According to Renato Cataldo, PharmD, CEO of MedSocket, Clinical Consult Portal (CCP) is a HIPAA-compliant video learning management platform that can be used in any clinical setting to aid in patient education and knowledge retention. Patients can view videos in the hospital or at home. Videos can be accessed through computers, tablets, or smartphones. CCP allows patients to access personalized clinical and instructional information. These videos can include medications, procedures, and preventive care. Patients can watch the instructional content as often as they like. Use of CCP videos can help hospitals cover domains in the HCAHPS survey, such as medication, transition of care, and health care provider communication. CCP allows providers to share user-generated patient-specific videos to remind patients and their caregivers of important information in managing a patient’s transition to home.

The CCP video library consists of patient information for hundreds of medications, as well as links to additional patient education resources. CCP allows users to upload health-system created patient education videos and personalized patient-specific videos. Because staffing and time constraints can make patient education difficult to satisfy, use of CCP videos can streamline the delivery of information, allowing more patients to be reached.

This is also true for transition of care to help patients understand why each discharge medication is being given. During the flurry of activities involved in patient discharge, it is difficult to review all information with a patient. Patients also need to understand what they will be responsible for managing when they leave the hospital. A patient-specific video can review and emphasize the information needed for home care. Many hospitals create specific videos for certain high-volume or complicated diagnoses or procedures, such as heart failure, asthma, and surgeries. In these cases, a short patient-specific video can review care specific to the patient, introduce other videos, and include reminders about follow-up appointments. Use of CCP can allow patients to watch important information in a less stressful environment.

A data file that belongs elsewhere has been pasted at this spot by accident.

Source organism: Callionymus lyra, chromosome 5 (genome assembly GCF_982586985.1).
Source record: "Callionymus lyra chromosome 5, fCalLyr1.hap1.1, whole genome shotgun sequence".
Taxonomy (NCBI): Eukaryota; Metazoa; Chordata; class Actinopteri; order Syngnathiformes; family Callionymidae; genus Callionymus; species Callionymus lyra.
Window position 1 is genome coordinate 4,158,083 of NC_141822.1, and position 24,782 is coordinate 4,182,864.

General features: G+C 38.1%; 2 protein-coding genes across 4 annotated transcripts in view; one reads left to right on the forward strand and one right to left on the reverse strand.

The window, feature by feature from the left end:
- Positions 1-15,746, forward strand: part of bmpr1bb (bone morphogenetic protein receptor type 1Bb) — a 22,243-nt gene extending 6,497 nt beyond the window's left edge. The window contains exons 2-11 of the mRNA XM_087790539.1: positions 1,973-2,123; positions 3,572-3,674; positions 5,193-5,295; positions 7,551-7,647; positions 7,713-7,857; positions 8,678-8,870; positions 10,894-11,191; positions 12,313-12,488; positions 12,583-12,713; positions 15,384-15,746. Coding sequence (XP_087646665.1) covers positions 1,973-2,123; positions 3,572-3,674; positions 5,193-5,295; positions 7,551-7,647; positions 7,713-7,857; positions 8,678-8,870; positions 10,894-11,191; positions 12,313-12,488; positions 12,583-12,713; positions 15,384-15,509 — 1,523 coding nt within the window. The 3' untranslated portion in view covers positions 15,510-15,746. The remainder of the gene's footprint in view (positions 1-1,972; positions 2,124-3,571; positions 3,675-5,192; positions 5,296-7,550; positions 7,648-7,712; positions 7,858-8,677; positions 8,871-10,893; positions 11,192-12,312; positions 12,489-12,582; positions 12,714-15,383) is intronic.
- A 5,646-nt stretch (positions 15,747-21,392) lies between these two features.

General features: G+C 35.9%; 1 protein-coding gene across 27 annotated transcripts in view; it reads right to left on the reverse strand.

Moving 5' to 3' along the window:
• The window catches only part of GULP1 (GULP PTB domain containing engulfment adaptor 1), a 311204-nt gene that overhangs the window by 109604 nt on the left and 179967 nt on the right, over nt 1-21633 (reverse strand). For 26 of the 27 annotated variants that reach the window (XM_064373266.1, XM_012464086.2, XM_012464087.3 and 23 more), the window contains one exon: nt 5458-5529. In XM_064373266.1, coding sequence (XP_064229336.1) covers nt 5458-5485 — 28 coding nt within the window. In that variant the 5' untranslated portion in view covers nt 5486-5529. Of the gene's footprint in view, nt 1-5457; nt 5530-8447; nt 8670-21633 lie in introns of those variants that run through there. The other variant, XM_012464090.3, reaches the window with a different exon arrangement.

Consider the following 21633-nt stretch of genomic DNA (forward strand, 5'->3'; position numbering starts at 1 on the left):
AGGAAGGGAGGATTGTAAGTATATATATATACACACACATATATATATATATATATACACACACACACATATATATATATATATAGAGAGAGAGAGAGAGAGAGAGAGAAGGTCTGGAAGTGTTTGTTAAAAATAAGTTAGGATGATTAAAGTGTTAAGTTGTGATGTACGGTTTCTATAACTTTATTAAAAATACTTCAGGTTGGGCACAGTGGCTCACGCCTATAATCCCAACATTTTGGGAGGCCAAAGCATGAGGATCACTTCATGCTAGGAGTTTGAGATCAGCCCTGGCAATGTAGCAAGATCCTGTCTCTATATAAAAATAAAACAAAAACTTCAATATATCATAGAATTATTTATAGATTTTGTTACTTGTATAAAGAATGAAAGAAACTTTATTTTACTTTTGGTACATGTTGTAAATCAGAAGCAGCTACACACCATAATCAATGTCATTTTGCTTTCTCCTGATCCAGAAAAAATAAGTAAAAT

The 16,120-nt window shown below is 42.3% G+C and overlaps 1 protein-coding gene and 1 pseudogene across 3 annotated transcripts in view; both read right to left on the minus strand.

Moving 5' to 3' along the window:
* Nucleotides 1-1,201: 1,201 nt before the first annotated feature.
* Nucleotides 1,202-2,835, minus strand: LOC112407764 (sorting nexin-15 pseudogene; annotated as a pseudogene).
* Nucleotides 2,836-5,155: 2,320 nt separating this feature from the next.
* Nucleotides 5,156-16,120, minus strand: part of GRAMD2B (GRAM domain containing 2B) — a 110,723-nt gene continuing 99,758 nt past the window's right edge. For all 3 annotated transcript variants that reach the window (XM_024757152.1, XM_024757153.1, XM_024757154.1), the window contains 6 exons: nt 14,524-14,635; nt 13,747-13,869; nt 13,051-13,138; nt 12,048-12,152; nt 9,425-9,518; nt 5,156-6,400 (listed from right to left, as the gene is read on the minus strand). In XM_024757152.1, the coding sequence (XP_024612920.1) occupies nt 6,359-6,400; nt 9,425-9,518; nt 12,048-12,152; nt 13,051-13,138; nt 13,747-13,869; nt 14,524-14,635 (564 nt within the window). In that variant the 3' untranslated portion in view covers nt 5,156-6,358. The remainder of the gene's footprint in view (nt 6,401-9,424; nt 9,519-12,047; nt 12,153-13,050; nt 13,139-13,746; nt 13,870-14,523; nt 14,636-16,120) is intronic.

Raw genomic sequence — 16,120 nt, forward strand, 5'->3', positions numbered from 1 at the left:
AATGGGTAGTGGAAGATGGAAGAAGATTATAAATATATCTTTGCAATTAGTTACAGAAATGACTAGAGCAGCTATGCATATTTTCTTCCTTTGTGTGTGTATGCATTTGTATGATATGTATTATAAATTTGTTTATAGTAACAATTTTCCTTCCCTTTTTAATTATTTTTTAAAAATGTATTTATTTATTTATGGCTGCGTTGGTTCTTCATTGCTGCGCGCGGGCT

A hospital stay is a stressful time for a patient, who may not remember everything that is communicated. Use of videos can help remind patients of information discussed with health care providers during a hospital stay. The CCP patient drug-counseling video library can be used for initial counseling during a hospital stay, discharge counseling at the end of a stay, or as an at-home reminder of important health care information.

This article is published in collaboration with the Directions in Pharmacy CE Conference program.

Scot Walker, PharmD, MS, BCPS, BCACP, is executive vice president, Clinical Operations, of MedSocket.


  • Berkman ND, Sheridan SL, Donahue KE, Halpern DJ, Crotty K. Low health literacy and health outcomes: an updated systematic review. Ann Intern Med. 2011;155(2):97-107. doi: 10.7326/0003-4819-155-2-201107190-00005.
  • Terrie YC. 10 behaviors of effective counselors. Pharmacy Times website. Published May 1, 2008. Accessed June 24, 2016.
  • American Society of Health-System Pharmacists. ASHP guidelines on pharmacist-conducted patient education and counseling. Am J Health Syst Pharm. 1997;54(4):431-434.
  • Guirguis LM, Chewning BA. Role theory: literature review and implications for patient-pharmacist interactions. Res Social Adm Pharm. 2005;1(4):483-507.
  • US Department of Health and Human Services, Office of Disease Prevention and Health Promotion (2010). National Action Plan to Improve Health Literacy. Washington, DC. Accessed June 16, 2016.
  • Wilsona EA, Makoul G, Bojarski EA, et al. Comparative analysis of print and multimedia health materials: a review of the literature. Patient Educ Couns. 2012;89(1):7-14. doi: 10.1016/j.pec.2012.06.007.
  • Wilson E, Park DC, Curtis LM, et al. Media and memory: the efficacy of video and print materials for promoting patient education about asthma. Patient Educ Couns. 2010;80(3):393-398. doi: 10.1016/j.pec.2010.07.011.
  • CMS. HCAHPS: Patients’ Perspectives of Care Survey. CMS website. Accessed June 26, 2016.
  • CMS. Hospital value-based purchasing. CMS website. Published June 2015. Accessed June 26, 2016.
  • CMS. HCAHPS fact sheet. CMS website. Published June 2015. Accessed June 26, 2016.